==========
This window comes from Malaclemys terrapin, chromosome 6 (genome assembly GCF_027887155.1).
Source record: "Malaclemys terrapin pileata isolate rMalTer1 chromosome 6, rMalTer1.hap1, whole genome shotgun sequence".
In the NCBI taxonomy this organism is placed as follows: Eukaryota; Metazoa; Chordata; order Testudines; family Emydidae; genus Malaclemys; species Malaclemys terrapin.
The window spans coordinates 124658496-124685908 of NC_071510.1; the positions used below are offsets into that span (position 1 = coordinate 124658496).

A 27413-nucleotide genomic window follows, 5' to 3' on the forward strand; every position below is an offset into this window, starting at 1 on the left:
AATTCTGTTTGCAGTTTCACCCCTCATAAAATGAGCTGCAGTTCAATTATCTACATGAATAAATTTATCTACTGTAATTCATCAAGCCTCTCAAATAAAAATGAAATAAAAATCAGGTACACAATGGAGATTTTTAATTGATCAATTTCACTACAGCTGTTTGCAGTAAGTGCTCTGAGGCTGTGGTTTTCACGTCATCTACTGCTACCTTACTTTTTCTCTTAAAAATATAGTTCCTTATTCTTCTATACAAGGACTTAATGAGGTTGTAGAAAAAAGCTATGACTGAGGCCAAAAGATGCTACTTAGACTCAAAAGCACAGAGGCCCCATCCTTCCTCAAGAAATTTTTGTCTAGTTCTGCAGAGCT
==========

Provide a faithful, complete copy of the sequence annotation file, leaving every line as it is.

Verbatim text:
This window comes from Malaclemys terrapin, chromosome 6 (genome assembly GCF_027887155.1).
Source record: "Malaclemys terrapin pileata isolate rMalTer1 chromosome 6, rMalTer1.hap1, whole genome shotgun sequence".
In the NCBI taxonomy this organism is placed as follows: Eukaryota; Metazoa; Chordata; order Testudines; family Emydidae; genus Malaclemys; species Malaclemys terrapin.
The window spans coordinates 124658496-124685908 of NC_071510.1; the positions used below are offsets into that span (position 1 = coordinate 124658496).

A 27413-nucleotide genomic window follows, 5' to 3' on the forward strand; every position below is an offset into this window, starting at 1 on the left:
AATTCTGTTTGCAGTTTCACCCCTCATAAAATGAGCTGCAGTTCAATTATCTACATGAATAAATTTATCTACTGTAATTCATCAAGCCTCTCAAATAAAAATGAAATAAAAATCAGGTACACAATGGAGATTTTTAATTGATCAATTTCACTACAGCTGTTTGCAGTAAGTGCTCTGAGGCTGTGGTTTTCACGTCATCTACTGCTACCTTACTTTTTCTCTTAAAAATATAGTTCCTTATTCTTCTATACAAGGACTTAATGAGGTTGTAGAAAAAAGCTATGACTGAGGCCAAAAGATGCTACTTAGACTCAAAAGCACAGAGGCCCCATCCTTCCTCAAGAAATTTTTGTCTAGTTCTGCAGAGCT